Post by AndyJ » Mon Jun 04, 2018 2:23 pm

Hi Ann,

I'm glad that you are not daunted by the idea of going to the IP small claims court if necessary. Indeed it is, as you surmise, just a matter of a few forms and a court fee (which you get back if your claim is successful) to launch a claim. Here's a link to a guide to the procedure, just in case! Note that the court will expect you to have attempted to come to some sort of settlement before starting any court action and so your planned course seems entirely sensible. If you maintain that level of determination in your correspondence with the alleged infringers it may well indicate to them that you are not afraid to carry out any threat of litigation and encourage them to resolve the issue swiftly, as going to court will undoubtedly involve them in additional cost.

If the other parties refuse to take down the material complained of within a reasonable time, and the matter then goes to court, this could well be grounds for additional damages for flagrancy.
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Re: Plagiarism of Blog Articles

Post by AnnH » Mon Jun 04, 2018 2:55 pm

Thank you Andy. The link you provided to the court process is extremely helpful, it’s a relief to find you, and this forum. I'm hopeful it won't get to court of course, I hope and suspect the vast majority do not. I will update this thread on the outcome.

May I ask another question please - do you know how long an infringed party has to bring a copyright claim? I have been reviewing some of my files this week and to my horror I discovered a (potentially fairly big) case which I started (writing a letter of notice and invoicing – sent January 2014 but was ignored by the infringer) but then had completely forgotten about due to some immediate health problems. That is over four years - yikes. The IPEC guide covers the timescales in between serving documents but I can't see any statutory limit to bringing a claim (before the point of serving the particulars to the defendant).

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Re: Plagiarism of Blog Articles

Post by AndyJ » Mon Jun 04, 2018 7:40 pm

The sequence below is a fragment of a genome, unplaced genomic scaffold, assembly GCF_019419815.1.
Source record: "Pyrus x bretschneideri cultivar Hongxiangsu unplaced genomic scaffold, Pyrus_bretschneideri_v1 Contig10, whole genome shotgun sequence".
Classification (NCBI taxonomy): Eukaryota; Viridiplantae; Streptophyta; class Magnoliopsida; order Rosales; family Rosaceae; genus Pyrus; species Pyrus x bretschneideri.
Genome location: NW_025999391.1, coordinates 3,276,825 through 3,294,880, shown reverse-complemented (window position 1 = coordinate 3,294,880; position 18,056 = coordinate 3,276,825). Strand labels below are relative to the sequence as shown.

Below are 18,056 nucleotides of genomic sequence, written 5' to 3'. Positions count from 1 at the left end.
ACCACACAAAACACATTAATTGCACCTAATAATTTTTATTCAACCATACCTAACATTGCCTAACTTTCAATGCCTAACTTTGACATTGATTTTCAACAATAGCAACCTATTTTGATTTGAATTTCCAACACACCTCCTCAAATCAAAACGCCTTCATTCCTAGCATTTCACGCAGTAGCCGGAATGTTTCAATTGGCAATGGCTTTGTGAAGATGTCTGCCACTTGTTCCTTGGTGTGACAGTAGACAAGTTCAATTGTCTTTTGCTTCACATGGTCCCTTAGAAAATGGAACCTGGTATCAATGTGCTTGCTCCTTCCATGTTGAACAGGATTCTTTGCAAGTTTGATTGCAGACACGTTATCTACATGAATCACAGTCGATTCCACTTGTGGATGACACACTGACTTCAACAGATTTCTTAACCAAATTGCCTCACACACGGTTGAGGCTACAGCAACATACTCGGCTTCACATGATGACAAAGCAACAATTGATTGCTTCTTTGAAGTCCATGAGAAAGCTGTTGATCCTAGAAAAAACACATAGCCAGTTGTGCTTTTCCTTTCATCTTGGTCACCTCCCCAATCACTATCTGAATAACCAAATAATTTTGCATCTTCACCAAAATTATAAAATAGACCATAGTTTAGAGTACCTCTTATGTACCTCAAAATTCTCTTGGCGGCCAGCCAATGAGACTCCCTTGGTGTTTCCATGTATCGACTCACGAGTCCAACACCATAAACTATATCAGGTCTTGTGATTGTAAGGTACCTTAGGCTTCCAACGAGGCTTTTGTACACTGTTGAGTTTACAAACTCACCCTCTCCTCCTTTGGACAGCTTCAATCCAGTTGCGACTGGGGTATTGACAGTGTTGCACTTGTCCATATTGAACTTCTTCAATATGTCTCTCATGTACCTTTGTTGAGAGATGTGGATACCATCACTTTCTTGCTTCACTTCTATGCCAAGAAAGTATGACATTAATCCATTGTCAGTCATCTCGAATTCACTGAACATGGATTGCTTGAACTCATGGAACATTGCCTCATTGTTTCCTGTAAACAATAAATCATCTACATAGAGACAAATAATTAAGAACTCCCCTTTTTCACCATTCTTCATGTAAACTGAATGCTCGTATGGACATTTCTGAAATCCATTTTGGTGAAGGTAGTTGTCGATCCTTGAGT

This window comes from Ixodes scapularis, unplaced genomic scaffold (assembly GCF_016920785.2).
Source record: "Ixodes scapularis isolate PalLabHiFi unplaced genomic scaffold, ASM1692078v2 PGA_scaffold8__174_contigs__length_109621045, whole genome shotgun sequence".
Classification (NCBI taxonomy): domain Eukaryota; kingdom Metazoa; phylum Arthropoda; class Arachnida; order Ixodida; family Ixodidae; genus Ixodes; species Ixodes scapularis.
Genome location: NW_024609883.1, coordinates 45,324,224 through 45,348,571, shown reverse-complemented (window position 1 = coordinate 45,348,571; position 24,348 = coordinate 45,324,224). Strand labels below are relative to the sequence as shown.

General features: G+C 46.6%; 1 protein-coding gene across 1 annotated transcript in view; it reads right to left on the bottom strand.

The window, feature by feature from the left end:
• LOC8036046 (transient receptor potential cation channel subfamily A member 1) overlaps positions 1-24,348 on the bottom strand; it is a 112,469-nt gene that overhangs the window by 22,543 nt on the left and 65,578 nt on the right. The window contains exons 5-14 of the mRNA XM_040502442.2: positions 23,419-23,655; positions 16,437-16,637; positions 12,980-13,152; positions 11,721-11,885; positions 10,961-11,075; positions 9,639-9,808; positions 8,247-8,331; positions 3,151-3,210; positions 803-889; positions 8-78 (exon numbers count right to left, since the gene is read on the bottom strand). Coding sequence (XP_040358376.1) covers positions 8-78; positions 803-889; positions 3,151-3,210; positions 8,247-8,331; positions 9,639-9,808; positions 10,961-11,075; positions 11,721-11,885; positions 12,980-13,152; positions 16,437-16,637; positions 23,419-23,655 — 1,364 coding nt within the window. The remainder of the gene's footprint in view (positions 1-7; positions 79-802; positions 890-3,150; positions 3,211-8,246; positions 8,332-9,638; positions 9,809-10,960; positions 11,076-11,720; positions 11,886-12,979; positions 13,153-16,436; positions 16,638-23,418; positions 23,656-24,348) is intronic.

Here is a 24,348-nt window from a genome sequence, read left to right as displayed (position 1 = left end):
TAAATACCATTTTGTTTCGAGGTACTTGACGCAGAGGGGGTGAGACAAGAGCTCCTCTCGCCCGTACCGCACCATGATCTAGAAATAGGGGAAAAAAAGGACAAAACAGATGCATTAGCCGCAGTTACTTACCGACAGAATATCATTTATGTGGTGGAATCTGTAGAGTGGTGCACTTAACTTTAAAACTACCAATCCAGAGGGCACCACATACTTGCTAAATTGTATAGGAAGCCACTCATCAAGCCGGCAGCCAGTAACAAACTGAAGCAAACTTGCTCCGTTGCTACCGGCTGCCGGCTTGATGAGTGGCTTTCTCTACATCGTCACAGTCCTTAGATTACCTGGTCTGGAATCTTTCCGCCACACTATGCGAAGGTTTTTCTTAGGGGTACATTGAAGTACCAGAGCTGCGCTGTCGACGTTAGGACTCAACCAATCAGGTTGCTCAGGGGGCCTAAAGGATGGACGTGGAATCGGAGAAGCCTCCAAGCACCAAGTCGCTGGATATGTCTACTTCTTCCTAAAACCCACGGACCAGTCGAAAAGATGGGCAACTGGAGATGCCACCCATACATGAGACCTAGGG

Hi Ann,

There is no statutory limitation on when you can bring a claim for copyright infringement under civil law in England and Wales. However, the longer the delay in bringing a claim once the claimant is aware of the alleged infringement, the greater the chance of the defendant being able to rely on the equitable relief known as laches, or estoppel by acquiescence.
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Re: Plagiarism of Blog Articles

Post by AnnH » Mon Jun 04, 2018 8:14 pm

Thank you again Andy, for all of your help with this, you have been fantastic.

Regarding the points of law in your most recent reply, I found this part interesting:

“A claim of estoppel may arise when one party gives legal notice to a second party of a fact or claim, and the second party fails to challenge or refute that claim within a reasonable time. The second party may be said to have acquiesced to the claim, and thus to be estopped from later challenging it or making a counterclaim based upon the actions of the other party”

Having gone back through my file it appears I have written twice to the publishing group and I had been resolutely ignored, as had the (very reasonable) invoice. In hindsight the invoice amount was far too low, and I'm guessing I would have to work with that figure going forward if I try to refresh the claim? Anyway, I'm wondering if this means that the second party (the infringer) has in fact conceded to the claim and may lose some rights in defending it now if ‘estoppel’ is applicable. Incidentally the offending publisher (or rather, the editor of the original magazine) sent a one line apology (and wordage tantamount to admission) prior to the letters and invoice. But they were not prepared to even acknowledge my request for payment.

This case is an interesting one because I had generated photographs (and written the copy) for an advertorial - promoting the latest camera from a well-known manufacturer (for whom I was a brand ambassador at the time). I made it clear in our written agreement that this was for one print run in one episode of the magazine. I found out quite by chance that they had also run my advertorial in two other magazines, produced by that same publishing group. When I contacted him the editor told me that they had needed to fill advertising space during those months and they felt I ‘wouldn't mind’ if my content was repeatedly used. I have all the original written communications, which ceased as soon as I requested payment. I have no idea if the original editors are still there, but the case is a very straightforward one it seems.